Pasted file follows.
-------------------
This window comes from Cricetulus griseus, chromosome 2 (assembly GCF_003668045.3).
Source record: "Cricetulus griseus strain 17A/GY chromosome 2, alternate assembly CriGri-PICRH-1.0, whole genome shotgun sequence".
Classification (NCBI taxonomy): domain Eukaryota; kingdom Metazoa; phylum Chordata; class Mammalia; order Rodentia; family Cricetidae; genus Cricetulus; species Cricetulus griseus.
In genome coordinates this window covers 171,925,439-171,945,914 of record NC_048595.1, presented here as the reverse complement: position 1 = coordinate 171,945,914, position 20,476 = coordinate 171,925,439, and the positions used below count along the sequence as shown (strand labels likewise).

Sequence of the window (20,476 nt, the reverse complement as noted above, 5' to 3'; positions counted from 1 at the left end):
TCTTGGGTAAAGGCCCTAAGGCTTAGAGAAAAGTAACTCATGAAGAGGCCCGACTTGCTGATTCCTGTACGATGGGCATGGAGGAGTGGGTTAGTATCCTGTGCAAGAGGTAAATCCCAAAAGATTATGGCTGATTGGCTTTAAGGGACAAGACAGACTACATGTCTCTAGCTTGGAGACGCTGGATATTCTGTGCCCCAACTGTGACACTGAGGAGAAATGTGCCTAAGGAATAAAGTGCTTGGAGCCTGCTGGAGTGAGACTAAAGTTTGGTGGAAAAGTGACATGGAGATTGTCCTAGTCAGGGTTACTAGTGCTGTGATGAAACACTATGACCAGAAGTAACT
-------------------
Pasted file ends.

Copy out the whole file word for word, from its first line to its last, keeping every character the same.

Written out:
This window comes from Cricetulus griseus, chromosome 2 (assembly GCF_003668045.3).
Source record: "Cricetulus griseus strain 17A/GY chromosome 2, alternate assembly CriGri-PICRH-1.0, whole genome shotgun sequence".
Classification (NCBI taxonomy): domain Eukaryota; kingdom Metazoa; phylum Chordata; class Mammalia; order Rodentia; family Cricetidae; genus Cricetulus; species Cricetulus griseus.
In genome coordinates this window covers 171,925,439-171,945,914 of record NC_048595.1, presented here as the reverse complement: position 1 = coordinate 171,945,914, position 20,476 = coordinate 171,925,439, and the positions used below count along the sequence as shown (strand labels likewise).

Sequence of the window (20,476 nt, the reverse complement as noted above, 5' to 3'; positions counted from 1 at the left end):
TCTTGGGTAAAGGCCCTAAGGCTTAGAGAAAAGTAACTCATGAAGAGGCCCGACTTGCTGATTCCTGTACGATGGGCATGGAGGAGTGGGTTAGTATCCTGTGCAAGAGGTAAATCCCAAAAGATTATGGCTGATTGGCTTTAAGGGACAAGACAGACTACATGTCTCTAGCTTGGAGACGCTGGATATTCTGTGCCCCAACTGTGACACTGAGGAGAAATGTGCCTAAGGAATAAAGTGCTTGGAGCCTGCTGGAGTGAGACTAAAGTTTGGTGGAAAAGTGACATGGAGATTGTCCTAGTCAGGGTTACTAGTGCTGTGATGAAACACTATGACCAGAAGTAACT